If OBL has been killed in that operation as President of United States has claimed then we are just in questioning as per media reports that why an unarmed man was not arrested and tried in a court of law so that truth is revealed to the people of the world. If he has been summarily executed then, we question the propriety of such assassination where not only international law has been blatantly violated but USA has set a very different example whereby right to have a fair trial, and presumption of innocence until proven guilty by a court of law has been sacrificed on which western society is built and is standing when a trial of OBL was possible for any wrongdoing as that of Iraqi President Sadam Hussein and Serbian President Slobodan MiloŇ°evic'. We maintain that arbitrary killing is not a solution to political problems and crime's adjudication as Justice must be seen to be done.

It is also unworthy of the special forces to shoot unarmed female family members of Binladen killing a female and that of one of his son.

Most importantly, when it is a common knowledge that OBL's family is residing at one place outside KSA, why they were not contacted to receive his dead body. His sudden and un witnessed burial at sea has deprived the family of performing religious rights of a Muslim man.

Anonymous said...

Finally, now that the operation is concluded we wish the Government of Pakistan to release and hand over all minors of the family and all the family members are reunited at one place and are repatriated to their country of origin, especially female members of the family to avoid further oppression and we seek international support to that effect.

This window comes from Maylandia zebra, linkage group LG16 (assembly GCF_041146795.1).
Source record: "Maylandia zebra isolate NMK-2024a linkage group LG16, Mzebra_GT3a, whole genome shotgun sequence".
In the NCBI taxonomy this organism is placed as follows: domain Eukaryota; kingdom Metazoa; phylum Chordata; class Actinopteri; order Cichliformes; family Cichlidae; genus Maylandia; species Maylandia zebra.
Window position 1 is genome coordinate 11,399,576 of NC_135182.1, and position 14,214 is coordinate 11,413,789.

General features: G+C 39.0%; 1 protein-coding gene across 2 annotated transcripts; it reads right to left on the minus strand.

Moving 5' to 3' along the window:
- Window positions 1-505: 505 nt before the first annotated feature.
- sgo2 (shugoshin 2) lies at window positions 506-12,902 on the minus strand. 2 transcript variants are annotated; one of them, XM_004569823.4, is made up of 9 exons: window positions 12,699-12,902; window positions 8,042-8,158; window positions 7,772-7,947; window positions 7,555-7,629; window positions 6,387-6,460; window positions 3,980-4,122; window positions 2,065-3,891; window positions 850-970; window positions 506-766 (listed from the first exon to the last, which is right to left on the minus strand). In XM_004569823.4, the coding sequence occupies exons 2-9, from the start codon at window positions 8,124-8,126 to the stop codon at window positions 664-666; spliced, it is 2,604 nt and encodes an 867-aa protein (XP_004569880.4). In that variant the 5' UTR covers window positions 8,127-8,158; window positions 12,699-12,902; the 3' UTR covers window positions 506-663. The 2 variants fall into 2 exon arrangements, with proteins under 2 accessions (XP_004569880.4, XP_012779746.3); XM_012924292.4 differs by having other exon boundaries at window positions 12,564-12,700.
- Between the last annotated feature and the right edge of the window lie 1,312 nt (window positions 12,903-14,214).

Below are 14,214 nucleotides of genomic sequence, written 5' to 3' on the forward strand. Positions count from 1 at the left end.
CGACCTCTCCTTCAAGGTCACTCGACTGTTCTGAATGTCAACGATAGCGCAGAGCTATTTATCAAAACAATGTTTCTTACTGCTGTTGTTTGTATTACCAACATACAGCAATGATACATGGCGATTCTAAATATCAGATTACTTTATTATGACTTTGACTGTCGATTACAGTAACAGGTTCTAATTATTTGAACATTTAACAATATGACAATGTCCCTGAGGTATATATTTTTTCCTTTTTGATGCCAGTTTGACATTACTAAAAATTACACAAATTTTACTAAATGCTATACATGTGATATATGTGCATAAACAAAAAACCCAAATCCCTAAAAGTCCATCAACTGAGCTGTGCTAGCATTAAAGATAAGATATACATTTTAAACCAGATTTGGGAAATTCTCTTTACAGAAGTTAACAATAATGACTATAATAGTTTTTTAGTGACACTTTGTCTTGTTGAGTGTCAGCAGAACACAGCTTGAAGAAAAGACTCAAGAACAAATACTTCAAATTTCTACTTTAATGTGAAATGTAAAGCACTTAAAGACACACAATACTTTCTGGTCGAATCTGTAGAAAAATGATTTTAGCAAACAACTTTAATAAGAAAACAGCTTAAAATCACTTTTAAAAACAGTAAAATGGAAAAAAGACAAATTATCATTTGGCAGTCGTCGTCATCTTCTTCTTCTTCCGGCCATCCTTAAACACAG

Without agreeing to the ways of OBL as to how he professed, believed and operated, We Omar Ossama Binladin, and my brothers, the lawful children of the Ossama Binladin (OBL) herewith demand an inquiry under UNO to reach to the accuracy of the facts as stated by United States into the fundamental question as to why our father was not arrested and tried but summarily executed without a court of law. We are putting these questions to the United Nations, OIC, President of United States that a necessary evidence is presented to the family in private and or public to make us believe what they claim, and all the remaining family members are repatriated and united after necessary initial investigation.

In making this statement, we want to remind the world that Omar Ossam Binladin, the fourth-born son of our father, always disagreed with our father regarding any violence and always sent messages to our father, that he must change his ways and that no civilians should be attacked under any circumstances. Despite the difficulty of publicly disagreeing with our father, he never hesitated to condemn any violent attacks made by anyone, and expressed sorrow for the victims of any and all attacks. As he condemned our father, we now condemn the president of the United States for ordering the execution of unarmed men and women.

Failure to answer these questions will force us to go to International forum for justice such as International Criminal Court and International Court of Justice and UN must take notice of the violation of international law and assist us to have answers for which we are lawful in seeking them. A panel of eminent British and international lawyers is being constituted and a necessary action may be taken if no answers are furnished within 30 days of this statement.